Asheville – Diana Gordon has a handicap that prevents her from driving when it flares up. It is bad enough that she was able to get a monthly parking space in one of the City of Asheville’s public garages, an experience she said has been “interesting, to say the least.” She told of the time she had to park on the seventh floor. She was fine with taking the elevator to the ground floor, but when it was time to return to her truck, she discovered the elevator “did not work for the millionth time.” So, at 72 years of age, she found herself hitchhiking back to her truck.
On four days when she was able to walk, she collected signatures on a petition for improved handicapped parking in Asheville’s downtown garages. She went from business to business and collected 232 signatures. Some of the businesses, in turn, collected an additional 117 signatures from their employees. She said that of all the people she asked, only six refused to sign. Other people signed the petition, but she did not indicate how many.
The petition, on behalf of the elderly and disabled, demanded that the city require handicapped parking in public garages to be near an entrance or exit that is near a street. It also asked that all handicap spaces have adequate aprons for loading and unloading wheelchairs, walkers, and scooters. Not just to be compliant with ADA requirements but to truly give people with disabilities equal access to opportunities, the petition called for the installation of a second, backup elevator in the Harrah’s Cherokee Center (Asheville Civic Center) garage. It also asked for signage in elevators and at all exits, posting numbers to call for assistance when the existing elevator is out of service, “which happens often, I know,” shared Gordon. Lastly, the petition requested some form of surveillance in the garages, Gordon remarking, “It is dangerous in there, at night especially. I can tell you that.”
“I think Asheville should be embarrassed about the condition of their parking garages,” said Rachael Bliss. After all, there is a Reddit page devoted to the Asheville Civic Center parking garage. Positive remarks came mostly from visitors from big cities with expensive parking rates. Negative comments were mostly about employee rudeness, but Janet R. North of Richmond Hills, Texas, said the garage had a “scary, dirty elevator.”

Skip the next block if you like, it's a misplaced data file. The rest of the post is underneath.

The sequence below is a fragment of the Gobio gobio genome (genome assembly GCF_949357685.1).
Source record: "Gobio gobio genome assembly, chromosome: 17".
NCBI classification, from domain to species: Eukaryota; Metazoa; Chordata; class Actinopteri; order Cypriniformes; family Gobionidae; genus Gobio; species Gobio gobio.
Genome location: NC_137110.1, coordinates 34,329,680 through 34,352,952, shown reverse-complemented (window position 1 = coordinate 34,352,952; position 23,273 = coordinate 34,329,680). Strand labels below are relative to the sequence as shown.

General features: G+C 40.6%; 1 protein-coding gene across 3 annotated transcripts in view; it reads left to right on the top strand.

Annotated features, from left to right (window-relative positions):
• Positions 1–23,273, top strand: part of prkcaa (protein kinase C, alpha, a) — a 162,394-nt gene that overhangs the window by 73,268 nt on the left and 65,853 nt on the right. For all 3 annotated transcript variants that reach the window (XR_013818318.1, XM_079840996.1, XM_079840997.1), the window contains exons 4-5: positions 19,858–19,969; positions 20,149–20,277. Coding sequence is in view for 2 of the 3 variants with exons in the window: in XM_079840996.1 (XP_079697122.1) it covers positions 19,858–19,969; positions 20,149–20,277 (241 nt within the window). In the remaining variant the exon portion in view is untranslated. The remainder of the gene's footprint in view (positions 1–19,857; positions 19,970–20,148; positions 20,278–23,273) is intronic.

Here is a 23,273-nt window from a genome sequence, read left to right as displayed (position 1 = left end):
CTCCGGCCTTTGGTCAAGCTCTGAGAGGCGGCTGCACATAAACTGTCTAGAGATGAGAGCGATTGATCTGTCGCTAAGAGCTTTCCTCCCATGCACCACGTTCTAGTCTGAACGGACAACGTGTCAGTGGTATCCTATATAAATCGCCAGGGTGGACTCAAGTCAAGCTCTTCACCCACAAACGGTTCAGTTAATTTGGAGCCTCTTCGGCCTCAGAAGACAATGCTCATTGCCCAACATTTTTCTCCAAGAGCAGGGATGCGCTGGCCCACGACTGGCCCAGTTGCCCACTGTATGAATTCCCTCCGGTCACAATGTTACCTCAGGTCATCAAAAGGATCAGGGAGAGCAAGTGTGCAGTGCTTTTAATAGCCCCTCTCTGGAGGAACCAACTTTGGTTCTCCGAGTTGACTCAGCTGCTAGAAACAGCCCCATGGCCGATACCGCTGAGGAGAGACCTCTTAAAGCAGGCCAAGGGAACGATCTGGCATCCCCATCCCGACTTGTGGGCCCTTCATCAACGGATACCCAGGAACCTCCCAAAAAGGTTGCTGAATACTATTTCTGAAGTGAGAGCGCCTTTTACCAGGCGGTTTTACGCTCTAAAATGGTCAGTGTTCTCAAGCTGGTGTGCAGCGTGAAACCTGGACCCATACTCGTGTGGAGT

Bliss spoke of a shortage of spaces that effectively make parking more convenient for people with disabilities. To illustrate, she said there were about 24 handicapped spaces at the Civic Center. Generally speaking, about one in three people over 60 is disabled. On symphony nights, about half of the attendees are 75 or older.
Bliss also pays a monthly fee to reserve a parking space, but on some event nights, her space is taken. She echoed Gordon’s comments about having to park on the seventh floor and then trying to find a way down or back up. She said people sometimes put “little signs” on the elevator doors to indicate they are out of service, but a handicapped driver isn’t going to see those signs until he gets out of his vehicle, sets up his scooter or wheelchair, and makes the effort to get to the door.
Bliss also had issues with the garage exits. She said until recently, a person in a wheelchair or scooter could exit the Civic Center garage on Rankin Street. Now, the exit is kept with a rising arm gate. Wheelchairs and scooters aren’t heavy enough to trigger it to lift, and the curbs are built out to either side of the gate. Visitors unfamiliar with the garage might struggle in a wheelchair over to the Rankin exit and then try the library exit, only to find the elevator is broken.
Both women took their troubles to city council May 23, tying them into a consent agenda authorizing the expenditure of $90,850 on a contract with Walker Consultants for the design of upgrades to the Wall Street, Rankin, and Civic Center parking garages. The “various immediate-priority repairs” amounted to reinforcing structural concrete corbels and steel framing and supports. Bliss said she understood how reinforcing the structures was important, but getting the elevators to work, she felt, was a necessity.
When Gordon’s allotted three minutes ran out, Mayor Esther Manheimer told her she could present her written materials to Assistant City Managers Ben Woody and Rachel Wood, who were seated in the back of the chambers. Not expecting much, Gordon asked to whom she could speak, and Manheimer encouraged her to talk to the assistant city managers then and there.